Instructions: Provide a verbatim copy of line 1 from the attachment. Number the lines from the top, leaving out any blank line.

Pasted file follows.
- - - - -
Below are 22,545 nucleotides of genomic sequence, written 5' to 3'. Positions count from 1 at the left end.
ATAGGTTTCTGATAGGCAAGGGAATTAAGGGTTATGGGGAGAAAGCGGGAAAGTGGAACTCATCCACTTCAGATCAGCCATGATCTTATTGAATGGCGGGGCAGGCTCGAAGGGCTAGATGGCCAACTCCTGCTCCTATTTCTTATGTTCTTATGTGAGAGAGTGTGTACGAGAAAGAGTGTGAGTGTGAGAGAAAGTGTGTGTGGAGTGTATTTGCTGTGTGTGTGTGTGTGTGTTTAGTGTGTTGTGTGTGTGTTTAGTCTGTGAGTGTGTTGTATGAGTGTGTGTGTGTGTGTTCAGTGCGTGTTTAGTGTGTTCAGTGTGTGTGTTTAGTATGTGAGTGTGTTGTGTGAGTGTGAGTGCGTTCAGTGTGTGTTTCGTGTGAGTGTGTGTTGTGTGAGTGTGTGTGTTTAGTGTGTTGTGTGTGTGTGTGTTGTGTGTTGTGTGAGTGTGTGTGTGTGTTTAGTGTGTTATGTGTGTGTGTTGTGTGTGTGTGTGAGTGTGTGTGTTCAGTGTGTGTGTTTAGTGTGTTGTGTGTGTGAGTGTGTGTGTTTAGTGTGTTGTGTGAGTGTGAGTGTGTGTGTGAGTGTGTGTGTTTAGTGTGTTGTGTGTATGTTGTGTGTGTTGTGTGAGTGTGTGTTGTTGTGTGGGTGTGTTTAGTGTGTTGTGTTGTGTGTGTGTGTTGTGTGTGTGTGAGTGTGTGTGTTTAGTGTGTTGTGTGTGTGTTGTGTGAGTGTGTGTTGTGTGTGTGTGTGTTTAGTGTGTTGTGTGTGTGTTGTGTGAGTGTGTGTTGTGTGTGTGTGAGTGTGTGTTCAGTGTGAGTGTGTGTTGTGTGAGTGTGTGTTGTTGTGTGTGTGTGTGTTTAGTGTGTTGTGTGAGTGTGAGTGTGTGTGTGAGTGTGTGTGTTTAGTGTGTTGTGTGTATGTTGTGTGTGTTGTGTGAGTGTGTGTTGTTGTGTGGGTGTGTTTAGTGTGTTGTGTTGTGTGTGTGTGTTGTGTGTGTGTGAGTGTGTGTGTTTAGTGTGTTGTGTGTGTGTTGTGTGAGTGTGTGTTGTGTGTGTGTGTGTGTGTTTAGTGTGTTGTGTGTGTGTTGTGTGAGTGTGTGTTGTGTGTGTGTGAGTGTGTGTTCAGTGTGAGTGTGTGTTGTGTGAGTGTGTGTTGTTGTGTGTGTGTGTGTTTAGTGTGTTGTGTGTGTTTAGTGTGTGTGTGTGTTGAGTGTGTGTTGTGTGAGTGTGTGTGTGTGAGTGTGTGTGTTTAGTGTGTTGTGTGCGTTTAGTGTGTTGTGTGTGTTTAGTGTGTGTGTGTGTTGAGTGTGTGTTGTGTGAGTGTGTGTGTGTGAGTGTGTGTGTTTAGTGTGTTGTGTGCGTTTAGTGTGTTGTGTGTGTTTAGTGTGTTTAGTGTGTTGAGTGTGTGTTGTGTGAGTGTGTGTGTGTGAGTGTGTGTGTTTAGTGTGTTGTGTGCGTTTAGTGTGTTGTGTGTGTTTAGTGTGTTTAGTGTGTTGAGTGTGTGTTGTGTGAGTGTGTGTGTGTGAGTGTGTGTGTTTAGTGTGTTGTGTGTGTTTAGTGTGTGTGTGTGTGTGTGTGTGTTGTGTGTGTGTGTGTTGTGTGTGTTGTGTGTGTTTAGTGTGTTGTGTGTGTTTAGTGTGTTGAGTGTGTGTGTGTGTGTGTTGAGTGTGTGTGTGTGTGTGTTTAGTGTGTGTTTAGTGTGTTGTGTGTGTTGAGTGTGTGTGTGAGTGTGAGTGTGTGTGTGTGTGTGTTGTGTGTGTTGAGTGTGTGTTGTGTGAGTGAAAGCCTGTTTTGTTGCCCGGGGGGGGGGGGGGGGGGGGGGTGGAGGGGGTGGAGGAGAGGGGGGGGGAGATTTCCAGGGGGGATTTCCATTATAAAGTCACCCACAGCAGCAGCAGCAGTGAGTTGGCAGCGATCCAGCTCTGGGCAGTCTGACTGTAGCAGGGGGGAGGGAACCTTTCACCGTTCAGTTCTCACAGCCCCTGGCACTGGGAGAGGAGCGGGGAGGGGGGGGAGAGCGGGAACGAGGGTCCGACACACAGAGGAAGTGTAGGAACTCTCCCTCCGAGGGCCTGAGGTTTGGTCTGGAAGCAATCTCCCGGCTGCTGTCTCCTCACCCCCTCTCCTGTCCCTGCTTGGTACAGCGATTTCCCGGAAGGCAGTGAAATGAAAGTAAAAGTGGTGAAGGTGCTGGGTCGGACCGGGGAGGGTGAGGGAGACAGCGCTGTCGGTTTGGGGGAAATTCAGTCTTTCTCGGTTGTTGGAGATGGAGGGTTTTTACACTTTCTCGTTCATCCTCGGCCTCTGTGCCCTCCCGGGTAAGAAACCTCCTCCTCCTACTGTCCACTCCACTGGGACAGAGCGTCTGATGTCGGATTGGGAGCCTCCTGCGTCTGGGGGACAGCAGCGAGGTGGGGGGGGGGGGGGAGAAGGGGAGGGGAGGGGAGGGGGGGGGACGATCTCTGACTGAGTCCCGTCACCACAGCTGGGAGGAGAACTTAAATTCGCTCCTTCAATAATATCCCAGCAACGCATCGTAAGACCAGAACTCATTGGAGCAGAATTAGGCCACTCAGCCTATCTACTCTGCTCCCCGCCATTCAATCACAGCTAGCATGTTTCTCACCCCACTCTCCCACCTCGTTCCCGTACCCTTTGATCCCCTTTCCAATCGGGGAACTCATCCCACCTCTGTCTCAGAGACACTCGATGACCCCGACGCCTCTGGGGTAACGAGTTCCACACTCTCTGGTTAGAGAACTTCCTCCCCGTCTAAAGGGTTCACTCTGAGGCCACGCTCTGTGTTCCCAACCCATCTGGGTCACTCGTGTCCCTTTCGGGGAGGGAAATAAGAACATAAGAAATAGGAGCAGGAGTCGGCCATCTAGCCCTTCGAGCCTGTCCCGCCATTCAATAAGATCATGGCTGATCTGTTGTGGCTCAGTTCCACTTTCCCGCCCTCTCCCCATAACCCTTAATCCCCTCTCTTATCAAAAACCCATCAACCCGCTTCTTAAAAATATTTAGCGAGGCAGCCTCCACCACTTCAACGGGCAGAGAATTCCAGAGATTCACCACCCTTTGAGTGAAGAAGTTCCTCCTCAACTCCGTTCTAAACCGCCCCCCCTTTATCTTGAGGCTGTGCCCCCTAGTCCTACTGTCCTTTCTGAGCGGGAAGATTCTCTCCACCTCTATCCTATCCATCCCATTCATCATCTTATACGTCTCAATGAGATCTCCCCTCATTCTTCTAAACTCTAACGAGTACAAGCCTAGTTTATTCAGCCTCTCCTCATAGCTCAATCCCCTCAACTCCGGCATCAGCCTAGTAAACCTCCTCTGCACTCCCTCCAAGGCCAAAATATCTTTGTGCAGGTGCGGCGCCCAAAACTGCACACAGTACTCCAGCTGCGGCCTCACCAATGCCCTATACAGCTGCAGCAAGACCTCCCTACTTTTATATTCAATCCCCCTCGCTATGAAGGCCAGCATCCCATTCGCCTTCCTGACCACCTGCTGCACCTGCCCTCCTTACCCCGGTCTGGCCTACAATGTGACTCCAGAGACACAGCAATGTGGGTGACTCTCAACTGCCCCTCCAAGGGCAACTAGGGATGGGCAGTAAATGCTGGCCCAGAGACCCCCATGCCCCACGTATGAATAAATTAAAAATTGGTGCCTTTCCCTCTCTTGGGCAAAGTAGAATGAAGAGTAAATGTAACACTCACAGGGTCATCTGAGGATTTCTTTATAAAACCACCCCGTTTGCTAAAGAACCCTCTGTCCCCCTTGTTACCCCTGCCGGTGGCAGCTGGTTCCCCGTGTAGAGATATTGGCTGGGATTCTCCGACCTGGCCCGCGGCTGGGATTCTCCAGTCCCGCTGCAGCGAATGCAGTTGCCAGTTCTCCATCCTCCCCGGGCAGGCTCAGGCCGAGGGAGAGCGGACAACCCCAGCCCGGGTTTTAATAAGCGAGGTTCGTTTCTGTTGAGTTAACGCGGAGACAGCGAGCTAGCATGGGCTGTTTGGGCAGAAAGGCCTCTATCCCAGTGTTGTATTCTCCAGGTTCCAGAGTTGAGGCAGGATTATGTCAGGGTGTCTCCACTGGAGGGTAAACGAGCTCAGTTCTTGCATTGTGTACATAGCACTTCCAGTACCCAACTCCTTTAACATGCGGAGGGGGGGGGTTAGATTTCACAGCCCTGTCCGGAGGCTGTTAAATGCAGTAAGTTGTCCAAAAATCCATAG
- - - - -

Below are 22,545 nucleotides of genomic sequence, written 5' to 3'. Positions count from 1 at the left end.